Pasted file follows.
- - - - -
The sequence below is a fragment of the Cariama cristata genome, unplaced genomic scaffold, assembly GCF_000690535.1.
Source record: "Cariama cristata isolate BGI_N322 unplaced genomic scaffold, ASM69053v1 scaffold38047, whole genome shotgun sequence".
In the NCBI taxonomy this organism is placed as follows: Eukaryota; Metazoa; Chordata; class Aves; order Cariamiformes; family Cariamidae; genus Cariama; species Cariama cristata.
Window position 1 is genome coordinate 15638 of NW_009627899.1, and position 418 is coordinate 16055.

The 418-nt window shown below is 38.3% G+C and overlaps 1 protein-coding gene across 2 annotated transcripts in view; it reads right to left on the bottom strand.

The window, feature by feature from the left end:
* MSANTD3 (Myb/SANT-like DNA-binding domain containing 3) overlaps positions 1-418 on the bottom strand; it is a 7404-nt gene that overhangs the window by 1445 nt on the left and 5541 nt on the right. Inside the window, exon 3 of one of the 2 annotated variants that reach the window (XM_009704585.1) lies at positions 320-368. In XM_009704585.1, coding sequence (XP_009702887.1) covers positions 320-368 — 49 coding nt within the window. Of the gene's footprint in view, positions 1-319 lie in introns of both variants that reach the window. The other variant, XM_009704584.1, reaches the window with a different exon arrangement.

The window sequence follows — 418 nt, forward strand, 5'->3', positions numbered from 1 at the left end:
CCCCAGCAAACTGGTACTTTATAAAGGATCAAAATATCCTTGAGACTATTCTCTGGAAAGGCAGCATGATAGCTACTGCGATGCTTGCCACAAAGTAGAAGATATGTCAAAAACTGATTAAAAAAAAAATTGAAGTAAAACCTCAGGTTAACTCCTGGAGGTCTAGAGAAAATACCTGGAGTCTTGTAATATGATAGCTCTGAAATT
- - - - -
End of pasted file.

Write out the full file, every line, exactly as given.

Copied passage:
The sequence below is a fragment of the Cariama cristata genome, unplaced genomic scaffold, assembly GCF_000690535.1.
Source record: "Cariama cristata isolate BGI_N322 unplaced genomic scaffold, ASM69053v1 scaffold38047, whole genome shotgun sequence".
In the NCBI taxonomy this organism is placed as follows: Eukaryota; Metazoa; Chordata; class Aves; order Cariamiformes; family Cariamidae; genus Cariama; species Cariama cristata.
Window position 1 is genome coordinate 15638 of NW_009627899.1, and position 418 is coordinate 16055.

The 418-nt window shown below is 38.3% G+C and overlaps 1 protein-coding gene across 2 annotated transcripts in view; it reads right to left on the bottom strand.

The window, feature by feature from the left end:
* MSANTD3 (Myb/SANT-like DNA-binding domain containing 3) overlaps positions 1-418 on the bottom strand; it is a 7404-nt gene that overhangs the window by 1445 nt on the left and 5541 nt on the right. Inside the window, exon 3 of one of the 2 annotated variants that reach the window (XM_009704585.1) lies at positions 320-368. In XM_009704585.1, coding sequence (XP_009702887.1) covers positions 320-368 — 49 coding nt within the window. Of the gene's footprint in view, positions 1-319 lie in introns of both variants that reach the window. The other variant, XM_009704584.1, reaches the window with a different exon arrangement.

The window sequence follows — 418 nt, forward strand, 5'->3', positions numbered from 1 at the left end:
CCCCAGCAAACTGGTACTTTATAAAGGATCAAAATATCCTTGAGACTATTCTCTGGAAAGGCAGCATGATAGCTACTGCGATGCTTGCCACAAAGTAGAAGATATGTCAAAAACTGATTAAAAAAAAAATTGAAGTAAAACCTCAGGTTAACTCCTGGAGGTCTAGAGAAAATACCTGGAGTCTTGTAATATGATAGCTCTGAAATT